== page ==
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The Desert Is Their Home: Nomads and Their Animals

by Rev. Terrence J. Mulkerin

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The villages and towns of the Near East are built by the mud that oozes from springs and streams in the desert. Mud makes bricks for their houses. Water determines where those houses can be and how many of them there are. These castles in the sand are home for ninety percent of the people of the Near East, who occupy a tenth of its land.

The rest of the land belongs to the nomads. These weather-beaten wanderers travel between the fire-blackened stones that nomads have used to mark camp sites for generations. To survive, these migrants must reach the water holes that seep up from the desert sands. Without water neither they nor their animals can live.

The animals they raise make the nomads different from townspeople. Nomads lead their herds in constant search of the grass and water on which their very existence depends. Sedentary people search for sources of water to settle by; nomads settle for searching for sources of water. Their animals also distinguish the nomads from each other, dividing them into three groups.

Camel herders have held power in the Near East for more than a thousand years. Large tribes of camel nomads in the Syrian and Arabian Deserts dominate the other people who live there. They are superior because their animals are superior. They occupy the largest territories because camels can travel faster and farther than any other animals in the desert. As warriors, they became rich because they could carry off whatever they seized. As merchants, they are wealthy because they can transport whatever others wish to have.

A new revolution is taking place in the desert now. For centuries only camel tracks crossed the desert. Today, networks of highways follow the old caravan routes and trucks have become the beasts of burden. Bedouins motor from place to place. Motor vehicles transport their families, carry their belongings and move their animals. Trucks even fetch water for their livestock. The camel caravan has all but disappeared. Water holes are turning into service stations. The fighting and the marauding of the camel nomads are fading into legend. But the camel remains. Symbol of strength and endurance, the camel stands tethered outside the nomads’ tents. Bearer of the traditions of the past, the camel carries on the Bedouin way of life for nomads of the present.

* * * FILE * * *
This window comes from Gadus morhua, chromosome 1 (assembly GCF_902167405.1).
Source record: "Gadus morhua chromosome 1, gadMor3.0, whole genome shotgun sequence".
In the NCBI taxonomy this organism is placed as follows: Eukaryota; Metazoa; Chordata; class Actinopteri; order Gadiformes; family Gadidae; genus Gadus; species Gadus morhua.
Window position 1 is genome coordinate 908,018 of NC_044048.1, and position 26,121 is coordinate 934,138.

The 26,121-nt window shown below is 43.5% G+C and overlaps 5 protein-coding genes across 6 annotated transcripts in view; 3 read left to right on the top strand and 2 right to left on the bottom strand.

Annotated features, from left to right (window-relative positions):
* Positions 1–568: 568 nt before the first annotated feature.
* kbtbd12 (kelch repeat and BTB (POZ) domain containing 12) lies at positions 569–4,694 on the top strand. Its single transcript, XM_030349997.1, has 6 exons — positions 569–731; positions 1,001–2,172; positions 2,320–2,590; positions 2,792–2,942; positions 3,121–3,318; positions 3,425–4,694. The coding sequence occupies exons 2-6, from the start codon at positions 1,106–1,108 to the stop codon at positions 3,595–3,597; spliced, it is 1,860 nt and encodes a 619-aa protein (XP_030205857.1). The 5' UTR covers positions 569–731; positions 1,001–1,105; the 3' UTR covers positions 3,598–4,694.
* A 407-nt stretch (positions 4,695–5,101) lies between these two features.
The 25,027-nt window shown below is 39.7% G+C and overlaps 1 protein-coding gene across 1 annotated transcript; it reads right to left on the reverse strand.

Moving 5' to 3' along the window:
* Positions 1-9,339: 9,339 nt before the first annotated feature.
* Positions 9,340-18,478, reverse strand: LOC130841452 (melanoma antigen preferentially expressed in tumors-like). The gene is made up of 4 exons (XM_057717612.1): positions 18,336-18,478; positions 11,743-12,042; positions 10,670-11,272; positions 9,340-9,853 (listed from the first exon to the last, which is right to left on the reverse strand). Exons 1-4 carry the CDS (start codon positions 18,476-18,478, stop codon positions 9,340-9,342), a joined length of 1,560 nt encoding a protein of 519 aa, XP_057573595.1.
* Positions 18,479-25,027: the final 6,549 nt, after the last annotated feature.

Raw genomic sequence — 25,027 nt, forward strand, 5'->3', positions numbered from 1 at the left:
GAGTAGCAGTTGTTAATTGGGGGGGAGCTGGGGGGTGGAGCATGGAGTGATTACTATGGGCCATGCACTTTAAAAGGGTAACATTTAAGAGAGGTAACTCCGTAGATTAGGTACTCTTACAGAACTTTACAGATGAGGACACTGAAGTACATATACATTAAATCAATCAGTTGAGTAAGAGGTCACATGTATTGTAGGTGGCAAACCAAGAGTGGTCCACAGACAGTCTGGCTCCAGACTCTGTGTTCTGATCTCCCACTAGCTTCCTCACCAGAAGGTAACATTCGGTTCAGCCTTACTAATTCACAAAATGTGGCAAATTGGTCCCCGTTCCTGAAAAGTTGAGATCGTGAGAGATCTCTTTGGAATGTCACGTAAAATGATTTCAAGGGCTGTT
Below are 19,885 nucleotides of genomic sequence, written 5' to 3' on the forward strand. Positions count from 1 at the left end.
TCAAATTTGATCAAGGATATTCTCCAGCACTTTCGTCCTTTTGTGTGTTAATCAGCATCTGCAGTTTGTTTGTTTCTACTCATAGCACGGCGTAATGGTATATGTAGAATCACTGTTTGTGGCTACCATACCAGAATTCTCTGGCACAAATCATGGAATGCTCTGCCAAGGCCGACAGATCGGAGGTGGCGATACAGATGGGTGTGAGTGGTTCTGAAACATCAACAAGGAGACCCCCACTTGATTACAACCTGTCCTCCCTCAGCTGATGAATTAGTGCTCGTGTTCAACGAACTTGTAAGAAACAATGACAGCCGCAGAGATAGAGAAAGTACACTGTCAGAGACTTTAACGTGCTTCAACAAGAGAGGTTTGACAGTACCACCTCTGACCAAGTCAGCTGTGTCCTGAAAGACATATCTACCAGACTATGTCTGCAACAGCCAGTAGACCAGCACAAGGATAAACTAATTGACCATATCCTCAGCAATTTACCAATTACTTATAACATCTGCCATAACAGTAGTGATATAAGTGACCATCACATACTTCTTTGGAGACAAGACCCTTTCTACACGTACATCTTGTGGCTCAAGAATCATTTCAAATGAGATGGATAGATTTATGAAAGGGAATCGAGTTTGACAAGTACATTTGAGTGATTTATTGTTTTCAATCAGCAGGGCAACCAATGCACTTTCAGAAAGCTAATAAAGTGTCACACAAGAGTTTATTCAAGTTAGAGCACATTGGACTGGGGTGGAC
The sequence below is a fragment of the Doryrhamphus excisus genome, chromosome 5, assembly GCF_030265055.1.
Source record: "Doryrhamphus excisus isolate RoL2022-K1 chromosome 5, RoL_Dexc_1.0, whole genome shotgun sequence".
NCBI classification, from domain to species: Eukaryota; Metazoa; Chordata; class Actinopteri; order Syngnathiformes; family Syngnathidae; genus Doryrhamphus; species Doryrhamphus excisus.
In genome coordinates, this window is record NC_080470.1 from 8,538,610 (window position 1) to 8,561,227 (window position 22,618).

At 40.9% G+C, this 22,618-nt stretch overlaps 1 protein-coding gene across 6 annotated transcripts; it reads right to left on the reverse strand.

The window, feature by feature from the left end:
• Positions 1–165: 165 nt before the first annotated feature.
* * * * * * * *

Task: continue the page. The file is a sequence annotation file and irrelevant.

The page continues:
Sheep and goats were the first animals to be domesticated in the Near East. For thousands of years, shepherds and goat herders have migrated with their flocks to reach grazing areas and drinking water. Herdsmen travel in small bands of twenty to thirty tents in order to avoid overcrowding at wells and pastures. Their movements follow a more regular pattern than the wanderings of the camel nomads. In lowland areas, herders move their flocks from the desert where they spend the rainy months of winter to the plains where they stay during the dry months of summer. In mountainous areas, they go to warmer low-lying pasturages for the winter and return to higher and cooler hilly pasturages for the summer.

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Tags: Migrants Farming/Agriculture